By EmPower, Nutritionist & Chef
June 19, 2023
Garlic Scape Pesto
12 large garlic scapes, bulb removed, cut into ½-inch pieces (about ½ cup)
1 cup loosely packed fresh basil, spinach, or pea tendrils
1 tablespoon lemon juice, or to taste
½ teaspoon salt
1 cup extra-virgin olive oil, divided and to taste
1 cup grated Parmesan cheese, divided and to taste
½ cup nuts of choice (pine nuts, walnuts, pistachios, pecans etc.) *lightly toasting the nuts gives
the pesto a dynamic flavor
- Add the garlic scapes, basil, spinach, or pea tendrils and salt to a food processor or blender
- Pulse a couple of times to achieve a rough mixture
- Slowly start adding ½ cup of the olive oil and lemon juice
- Stop processing and scrape down the sides of the bowl with a rubber spatula
- The texture of the final pesto is up to personal taste. If the sauce seems too thick for your
preference, add 2 tablespoons of olive oil at a time and check again for your ideal consistency
- Once a smooth paste has been achieved, add ½ cup of the Parmesan cheese and process
until completely mixed in. Taste for seasonings
- Add the remaining cheese if you’d like a thicker and more savory paste, or leave it as is if
you’re happy with the flavor and consistency so far
- Add the nuts and process at low speed until the nuts are roughly chopped and fully mixed in.
The course nuts give the pesto a great texture
- Place the pesto in a serving bowl and refrigerate until ready to use. Top with a thin layer of
olive oil and place in an airtight container if you’re not consuming it right away.
- Spread on bread for toast or a sandwich
- Use as a veggie dip
- Elevate roasted vegetables by spooning on top or tossing in pesto
- Stir into mashed potatoes
- Add a spoonful to your scrambled eggs or omelets
- Drizzle on chicken, steak, portabella mushrooms or tofu
How to Store and Freeze*
- Store the garlic scape pesto in an airtight container. Refrigerated, it will keep for about six to seven days.
- To freeze, spoon the pesto into an ice cube tray or muffin tin and place it in the freezer. Once frozen, transfer to a freezer-safe bag or container; the pesto will be good for at least six months.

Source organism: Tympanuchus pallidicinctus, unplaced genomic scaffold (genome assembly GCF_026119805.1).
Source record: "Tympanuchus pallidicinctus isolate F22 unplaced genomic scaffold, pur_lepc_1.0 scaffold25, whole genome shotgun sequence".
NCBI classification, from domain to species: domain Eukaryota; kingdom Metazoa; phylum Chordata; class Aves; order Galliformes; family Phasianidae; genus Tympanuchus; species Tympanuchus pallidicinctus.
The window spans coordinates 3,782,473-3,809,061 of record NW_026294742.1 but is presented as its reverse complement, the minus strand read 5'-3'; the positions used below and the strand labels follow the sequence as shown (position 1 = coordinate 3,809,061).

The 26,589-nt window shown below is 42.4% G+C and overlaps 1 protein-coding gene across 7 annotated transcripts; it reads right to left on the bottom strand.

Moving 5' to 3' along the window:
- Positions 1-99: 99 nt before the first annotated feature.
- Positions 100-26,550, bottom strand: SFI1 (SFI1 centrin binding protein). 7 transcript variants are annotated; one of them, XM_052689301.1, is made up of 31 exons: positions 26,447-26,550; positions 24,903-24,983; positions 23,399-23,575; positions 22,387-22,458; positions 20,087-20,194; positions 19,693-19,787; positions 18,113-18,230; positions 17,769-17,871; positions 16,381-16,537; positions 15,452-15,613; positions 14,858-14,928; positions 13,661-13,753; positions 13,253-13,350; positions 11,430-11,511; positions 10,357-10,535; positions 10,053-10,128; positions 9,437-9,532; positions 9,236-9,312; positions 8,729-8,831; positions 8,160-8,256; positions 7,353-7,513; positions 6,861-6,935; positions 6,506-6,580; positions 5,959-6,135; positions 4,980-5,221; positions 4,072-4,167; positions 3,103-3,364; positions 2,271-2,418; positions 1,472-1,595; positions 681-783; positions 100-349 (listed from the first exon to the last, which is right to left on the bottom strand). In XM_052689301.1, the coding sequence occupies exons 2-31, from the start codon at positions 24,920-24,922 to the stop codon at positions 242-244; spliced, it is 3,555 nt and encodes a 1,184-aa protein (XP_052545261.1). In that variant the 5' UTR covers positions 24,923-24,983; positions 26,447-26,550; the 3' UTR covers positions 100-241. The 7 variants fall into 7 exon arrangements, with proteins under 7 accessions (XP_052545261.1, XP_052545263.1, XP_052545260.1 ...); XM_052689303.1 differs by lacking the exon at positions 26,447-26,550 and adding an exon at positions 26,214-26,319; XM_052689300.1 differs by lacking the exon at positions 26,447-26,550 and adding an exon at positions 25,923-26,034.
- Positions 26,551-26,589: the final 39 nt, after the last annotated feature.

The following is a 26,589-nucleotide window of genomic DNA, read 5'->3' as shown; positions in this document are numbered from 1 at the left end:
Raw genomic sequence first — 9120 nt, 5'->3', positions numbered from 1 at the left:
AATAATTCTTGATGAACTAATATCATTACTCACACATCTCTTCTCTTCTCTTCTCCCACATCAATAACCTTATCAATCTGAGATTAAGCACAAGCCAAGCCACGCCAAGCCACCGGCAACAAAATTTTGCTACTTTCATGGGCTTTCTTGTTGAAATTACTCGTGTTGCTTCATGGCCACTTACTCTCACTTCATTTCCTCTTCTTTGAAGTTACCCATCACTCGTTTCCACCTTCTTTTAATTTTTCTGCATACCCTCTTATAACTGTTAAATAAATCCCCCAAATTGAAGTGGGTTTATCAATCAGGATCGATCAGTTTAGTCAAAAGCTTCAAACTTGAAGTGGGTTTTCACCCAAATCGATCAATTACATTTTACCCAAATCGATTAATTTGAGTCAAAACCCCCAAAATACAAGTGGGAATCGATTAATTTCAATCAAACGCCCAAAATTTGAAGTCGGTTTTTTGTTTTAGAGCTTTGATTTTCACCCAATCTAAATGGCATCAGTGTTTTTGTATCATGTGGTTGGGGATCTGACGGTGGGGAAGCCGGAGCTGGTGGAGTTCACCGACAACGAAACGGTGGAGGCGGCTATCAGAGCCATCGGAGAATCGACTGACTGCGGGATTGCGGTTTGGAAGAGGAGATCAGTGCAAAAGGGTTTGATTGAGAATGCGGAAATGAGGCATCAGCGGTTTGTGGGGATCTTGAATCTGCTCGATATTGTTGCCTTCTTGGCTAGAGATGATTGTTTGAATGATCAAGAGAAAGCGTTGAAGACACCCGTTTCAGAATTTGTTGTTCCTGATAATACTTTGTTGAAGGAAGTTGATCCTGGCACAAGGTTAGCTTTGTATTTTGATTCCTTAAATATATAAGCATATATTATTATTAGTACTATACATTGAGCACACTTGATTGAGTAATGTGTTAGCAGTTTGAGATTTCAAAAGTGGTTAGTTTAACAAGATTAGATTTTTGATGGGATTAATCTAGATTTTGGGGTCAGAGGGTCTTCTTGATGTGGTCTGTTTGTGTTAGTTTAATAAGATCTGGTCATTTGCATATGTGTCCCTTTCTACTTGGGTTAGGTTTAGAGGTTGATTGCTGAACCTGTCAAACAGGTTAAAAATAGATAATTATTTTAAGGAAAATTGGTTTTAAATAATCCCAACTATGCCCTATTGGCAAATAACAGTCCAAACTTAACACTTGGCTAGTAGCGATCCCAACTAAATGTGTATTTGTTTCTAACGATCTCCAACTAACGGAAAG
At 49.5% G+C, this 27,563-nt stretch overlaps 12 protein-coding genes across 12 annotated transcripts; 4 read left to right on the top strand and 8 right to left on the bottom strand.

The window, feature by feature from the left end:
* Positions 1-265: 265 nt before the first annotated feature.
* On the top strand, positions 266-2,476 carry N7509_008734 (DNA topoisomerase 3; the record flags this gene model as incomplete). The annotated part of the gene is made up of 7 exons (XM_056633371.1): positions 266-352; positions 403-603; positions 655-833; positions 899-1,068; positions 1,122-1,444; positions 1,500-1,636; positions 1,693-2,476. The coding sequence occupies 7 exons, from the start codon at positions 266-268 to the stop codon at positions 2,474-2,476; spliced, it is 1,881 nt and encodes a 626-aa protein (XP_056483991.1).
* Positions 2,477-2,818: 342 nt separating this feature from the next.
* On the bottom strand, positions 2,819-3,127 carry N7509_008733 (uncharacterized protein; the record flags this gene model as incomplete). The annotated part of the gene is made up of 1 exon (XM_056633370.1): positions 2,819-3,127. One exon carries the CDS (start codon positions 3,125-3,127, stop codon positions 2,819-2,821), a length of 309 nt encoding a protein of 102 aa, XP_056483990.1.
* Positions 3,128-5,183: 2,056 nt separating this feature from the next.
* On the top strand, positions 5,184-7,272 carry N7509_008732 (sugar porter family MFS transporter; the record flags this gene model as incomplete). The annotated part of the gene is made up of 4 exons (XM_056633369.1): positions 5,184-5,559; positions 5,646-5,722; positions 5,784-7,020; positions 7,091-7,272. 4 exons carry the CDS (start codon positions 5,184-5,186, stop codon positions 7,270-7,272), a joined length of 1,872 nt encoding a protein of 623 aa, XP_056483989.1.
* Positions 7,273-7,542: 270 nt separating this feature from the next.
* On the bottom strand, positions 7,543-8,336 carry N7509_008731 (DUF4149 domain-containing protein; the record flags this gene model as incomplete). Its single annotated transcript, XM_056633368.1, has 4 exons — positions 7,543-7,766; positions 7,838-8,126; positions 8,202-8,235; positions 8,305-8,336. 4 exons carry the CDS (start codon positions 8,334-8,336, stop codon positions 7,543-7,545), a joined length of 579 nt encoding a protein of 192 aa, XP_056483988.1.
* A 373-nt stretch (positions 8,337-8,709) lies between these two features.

- Remove from freezer when ready to use, defrost pesto cubes in a covered bowl until soft and add to your favorite recipes.
What parts of Garlic Scapes are edible?
You can eat the entire garlic scape raw or cooked. The best and most tender part is below the
bulb that forms in the middle of the scape. Similar to onions, if left on the garlic plant, this
scape bulb would flower out and produce tiny garlic seeds (mature garlic cloves produce better
garlic bulbs). The scape above the bulb can be tough and is not a good choice for a no-cook
recipe like pesto. If you want to save the pointy ends, add them to a stir-fry or soup where
they’ll get cooked until tender.
Garlic scapes are a great source of manganese, vitamin B6, vitamin C, selenium and dietary
fiber. Health benefits may include: protecting against heart diseases, improving digestive
health, aiding in vision, detoxifying the body, improving circulation, increasing bone health and
anti-cancer potential. Vegetables of the Allium genus, which includes garlic scapes, are known
to have several disease-preventing qualities. There are many active ingredients in garlic scapes
that have anticancer abilities, but specifically, diallyl sulfides are found in good concentrations
in these stalks. These are directly linked to apoptosis, the programmed cell death of cancerous
cells, preventing the spread of these cells.